The biggest surprise, to me at least, is that the Nevera has an attention to detail and quality that’s on par with supercars from Italian manufacturers like Lamborghini. Rimac is, while not quite a startup, a rookie player in this world. But even as the new kid on the block, they’ve already shown they can hang with the big dogs in terms of fit and finish. Carbon fiber is present across the dashboard’s center fascia, as well as around the center console and covering the steering column. Suede and shiny billet aluminum are finished with precision.
Technology abounds, but doesn’t feel oppressive. Three screens display information for the driver, the passenger, and both on the center console. The top section of the cockpit is dedicated to performance and driving, while the lower section houses the infotainment system, climate controls and other information. Three rotary dials allow you to adjust the climate and select drive modes. On the right side of the center console is a dial that allows the driver to control how much torque is sent to the front or rear motors. It’s a smart setup.
Take a walk around the hypercar and you realize that its design is function-first, and aerodynamics above all else. Rimac’s trademark “necktie” design can be found on its sides, which works both as an aesthetic element and part of the car’s aerodynamic profile. The roofline reaches its highest point exactly between both axes, and a single, smooth line wraps around the car, giving it a seamless feel.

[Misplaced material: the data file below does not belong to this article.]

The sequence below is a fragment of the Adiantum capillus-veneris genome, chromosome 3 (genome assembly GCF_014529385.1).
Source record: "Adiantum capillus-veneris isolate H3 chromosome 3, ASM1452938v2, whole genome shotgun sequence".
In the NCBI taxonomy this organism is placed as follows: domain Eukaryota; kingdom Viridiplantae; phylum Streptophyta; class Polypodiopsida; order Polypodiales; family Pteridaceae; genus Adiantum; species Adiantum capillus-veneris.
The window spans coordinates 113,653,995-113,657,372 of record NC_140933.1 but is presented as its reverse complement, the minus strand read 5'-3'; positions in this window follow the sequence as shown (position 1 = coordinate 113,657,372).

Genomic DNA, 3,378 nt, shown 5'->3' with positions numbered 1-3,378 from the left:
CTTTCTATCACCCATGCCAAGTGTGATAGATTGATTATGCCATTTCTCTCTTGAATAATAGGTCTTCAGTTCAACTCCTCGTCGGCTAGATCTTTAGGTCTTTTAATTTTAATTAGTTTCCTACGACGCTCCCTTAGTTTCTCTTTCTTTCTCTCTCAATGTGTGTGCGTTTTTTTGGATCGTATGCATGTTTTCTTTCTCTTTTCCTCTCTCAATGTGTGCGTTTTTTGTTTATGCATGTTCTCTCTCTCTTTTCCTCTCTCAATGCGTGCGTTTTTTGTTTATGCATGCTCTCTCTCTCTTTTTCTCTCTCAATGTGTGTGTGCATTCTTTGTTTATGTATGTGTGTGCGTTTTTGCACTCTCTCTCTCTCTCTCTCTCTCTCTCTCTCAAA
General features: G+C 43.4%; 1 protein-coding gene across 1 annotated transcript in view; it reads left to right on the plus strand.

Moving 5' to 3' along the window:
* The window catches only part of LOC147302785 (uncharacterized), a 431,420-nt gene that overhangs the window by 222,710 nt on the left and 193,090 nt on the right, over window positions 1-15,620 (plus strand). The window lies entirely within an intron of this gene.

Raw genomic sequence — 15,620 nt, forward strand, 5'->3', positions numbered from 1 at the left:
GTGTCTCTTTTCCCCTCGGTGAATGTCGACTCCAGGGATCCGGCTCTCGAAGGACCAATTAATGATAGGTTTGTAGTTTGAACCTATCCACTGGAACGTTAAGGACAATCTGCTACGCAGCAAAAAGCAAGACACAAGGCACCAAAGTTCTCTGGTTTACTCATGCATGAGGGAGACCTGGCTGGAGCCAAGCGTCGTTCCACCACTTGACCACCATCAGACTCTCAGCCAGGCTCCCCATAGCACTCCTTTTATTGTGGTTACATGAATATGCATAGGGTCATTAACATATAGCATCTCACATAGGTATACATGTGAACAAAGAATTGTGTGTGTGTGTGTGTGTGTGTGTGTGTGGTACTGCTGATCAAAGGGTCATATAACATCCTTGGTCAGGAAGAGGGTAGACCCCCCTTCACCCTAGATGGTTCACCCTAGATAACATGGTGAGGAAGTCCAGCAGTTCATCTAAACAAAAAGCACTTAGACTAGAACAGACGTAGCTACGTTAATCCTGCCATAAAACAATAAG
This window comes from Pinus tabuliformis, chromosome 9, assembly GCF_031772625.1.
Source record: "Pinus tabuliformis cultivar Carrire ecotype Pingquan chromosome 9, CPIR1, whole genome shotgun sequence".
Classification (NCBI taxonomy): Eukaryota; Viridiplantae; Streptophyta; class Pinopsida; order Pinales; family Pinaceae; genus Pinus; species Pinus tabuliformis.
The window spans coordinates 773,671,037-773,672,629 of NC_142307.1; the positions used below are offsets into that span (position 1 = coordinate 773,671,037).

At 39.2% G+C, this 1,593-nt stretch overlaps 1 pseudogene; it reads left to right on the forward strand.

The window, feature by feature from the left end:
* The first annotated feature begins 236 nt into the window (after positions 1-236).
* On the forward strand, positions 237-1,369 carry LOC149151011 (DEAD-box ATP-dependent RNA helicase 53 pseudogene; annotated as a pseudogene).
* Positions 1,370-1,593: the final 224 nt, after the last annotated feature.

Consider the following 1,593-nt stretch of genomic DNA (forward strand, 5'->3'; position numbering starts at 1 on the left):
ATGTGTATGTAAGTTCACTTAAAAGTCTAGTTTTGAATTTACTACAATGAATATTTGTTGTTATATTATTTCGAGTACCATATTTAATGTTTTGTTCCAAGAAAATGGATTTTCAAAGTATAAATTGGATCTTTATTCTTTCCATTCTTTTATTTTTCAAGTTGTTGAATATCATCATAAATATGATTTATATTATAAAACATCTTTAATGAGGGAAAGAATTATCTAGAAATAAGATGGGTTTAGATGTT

So just where did this spaceship come from? A mysterious figure you might have never heard of, unless you’re a hardcore car guy: a 35-year-old Croatian named Mate Rimac (that’s mah-teh ree-mats). When Rimac was 19 years old, he converted a 1984 BMW 3-Series into an electric car in his garage using parts from a forklift. Rimac used the car as a testbed for the electric technology he was developing, and competed in motorsport events, beating conventionally-powered vehicles.
In 2009, Mate made a business of his passion, founding Rimac Automobili. Two years later, the company unveiled its first model, the Concept One, a two-seat, high-performance electric car designed and manufactured in Croatia. The vehicle’s proof-of-concept technology attracted major backers. In 2018, Porsche purchased a 10% stake in Rimac to establish a development partnership, which the company increased by $70 million in 2021; now they own nearly a quarter of the company. Hyundai and Kia made a joint investment of $80 million in the company as well.
Rimac has made some notable investments itself, in a bit of roundabout corporate structuring, acquiring a controlling interest in Bugatti from Volkswagen Group. Mate Rimac has ambitious plans for the French brand: He aims to diversify Bugatti’s ultra-luxe lineup with electric powertrains. By 2030, Bugatti plans to release two new models that have been engineered by Rimac. The first will be a hybrid that combines gasoline and electric power; the second will be a fully electric vehicle.
All this business talk is just to say: what a long way this company has come since the late 2000s, when Mate Rimac was tinkering with electrification in a garage in Croatia.
As I turn in the Nevera after my test drive, I take a look at a plaque at the rear of the cockpit that indicates that this particular car was the ninth one built out of a limited run of 150 (to get in line for one, sign up here). It’s shocking how polished this machine is for a company with such limited experience. If everything goes according to plan, Rimac will shape the future of electric performance vehicles for the next decade and beyond, and possibly the future of all EVs.